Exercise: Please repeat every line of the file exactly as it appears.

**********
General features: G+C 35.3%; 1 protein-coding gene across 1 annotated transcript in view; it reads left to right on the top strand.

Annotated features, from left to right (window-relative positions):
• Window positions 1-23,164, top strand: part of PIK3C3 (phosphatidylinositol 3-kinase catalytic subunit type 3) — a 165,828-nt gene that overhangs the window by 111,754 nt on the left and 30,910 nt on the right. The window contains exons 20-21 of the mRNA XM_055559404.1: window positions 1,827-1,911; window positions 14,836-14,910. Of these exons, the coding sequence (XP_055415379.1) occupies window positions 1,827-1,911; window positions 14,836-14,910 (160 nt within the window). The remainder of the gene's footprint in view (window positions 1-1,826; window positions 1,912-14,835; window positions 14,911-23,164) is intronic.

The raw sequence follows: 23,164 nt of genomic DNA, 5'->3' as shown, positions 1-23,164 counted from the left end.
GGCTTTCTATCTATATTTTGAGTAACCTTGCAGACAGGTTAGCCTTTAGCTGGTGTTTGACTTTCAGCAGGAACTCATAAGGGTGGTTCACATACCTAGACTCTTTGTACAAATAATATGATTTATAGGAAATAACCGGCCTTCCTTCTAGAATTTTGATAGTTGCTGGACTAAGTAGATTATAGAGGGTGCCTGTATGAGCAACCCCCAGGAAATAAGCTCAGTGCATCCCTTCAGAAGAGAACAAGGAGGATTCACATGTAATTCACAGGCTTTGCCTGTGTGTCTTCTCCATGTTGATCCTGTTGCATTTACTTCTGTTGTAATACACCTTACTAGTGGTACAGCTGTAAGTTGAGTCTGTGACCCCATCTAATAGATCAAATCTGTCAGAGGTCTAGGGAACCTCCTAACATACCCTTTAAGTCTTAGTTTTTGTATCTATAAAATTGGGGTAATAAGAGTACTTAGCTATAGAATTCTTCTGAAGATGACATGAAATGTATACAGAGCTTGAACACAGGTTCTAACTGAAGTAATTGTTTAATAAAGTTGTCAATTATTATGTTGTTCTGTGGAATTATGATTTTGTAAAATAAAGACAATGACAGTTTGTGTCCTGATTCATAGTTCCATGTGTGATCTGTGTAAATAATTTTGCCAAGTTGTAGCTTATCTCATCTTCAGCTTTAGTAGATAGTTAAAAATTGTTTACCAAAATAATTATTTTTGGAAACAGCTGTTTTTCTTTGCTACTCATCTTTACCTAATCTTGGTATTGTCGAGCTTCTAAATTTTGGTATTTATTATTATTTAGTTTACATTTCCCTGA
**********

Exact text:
General features: G+C 35.3%; 1 protein-coding gene across 1 annotated transcript in view; it reads left to right on the top strand.

Annotated features, from left to right (window-relative positions):
• Window positions 1-23,164, top strand: part of PIK3C3 (phosphatidylinositol 3-kinase catalytic subunit type 3) — a 165,828-nt gene that overhangs the window by 111,754 nt on the left and 30,910 nt on the right. The window contains exons 20-21 of the mRNA XM_055559404.1: window positions 1,827-1,911; window positions 14,836-14,910. Of these exons, the coding sequence (XP_055415379.1) occupies window positions 1,827-1,911; window positions 14,836-14,910 (160 nt within the window). The remainder of the gene's footprint in view (window positions 1-1,826; window positions 1,912-14,835; window positions 14,911-23,164) is intronic.

The raw sequence follows: 23,164 nt of genomic DNA, 5'->3' as shown, positions 1-23,164 counted from the left end.
GGCTTTCTATCTATATTTTGAGTAACCTTGCAGACAGGTTAGCCTTTAGCTGGTGTTTGACTTTCAGCAGGAACTCATAAGGGTGGTTCACATACCTAGACTCTTTGTACAAATAATATGATTTATAGGAAATAACCGGCCTTCCTTCTAGAATTTTGATAGTTGCTGGACTAAGTAGATTATAGAGGGTGCCTGTATGAGCAACCCCCAGGAAATAAGCTCAGTGCATCCCTTCAGAAGAGAACAAGGAGGATTCACATGTAATTCACAGGCTTTGCCTGTGTGTCTTCTCCATGTTGATCCTGTTGCATTTACTTCTGTTGTAATACACCTTACTAGTGGTACAGCTGTAAGTTGAGTCTGTGACCCCATCTAATAGATCAAATCTGTCAGAGGTCTAGGGAACCTCCTAACATACCCTTTAAGTCTTAGTTTTTGTATCTATAAAATTGGGGTAATAAGAGTACTTAGCTATAGAATTCTTCTGAAGATGACATGAAATGTATACAGAGCTTGAACACAGGTTCTAACTGAAGTAATTGTTTAATAAAGTTGTCAATTATTATGTTGTTCTGTGGAATTATGATTTTGTAAAATAAAGACAATGACAGTTTGTGTCCTGATTCATAGTTCCATGTGTGATCTGTGTAAATAATTTTGCCAAGTTGTAGCTTATCTCATCTTCAGCTTTAGTAGATAGTTAAAAATTGTTTACCAAAATAATTATTTTTGGAAACAGCTGTTTTTCTTTGCTACTCATCTTTACCTAATCTTGGTATTGTCGAGCTTCTAAATTTTGGTATTTATTATTATTTAGTTTACATTTCCCTGA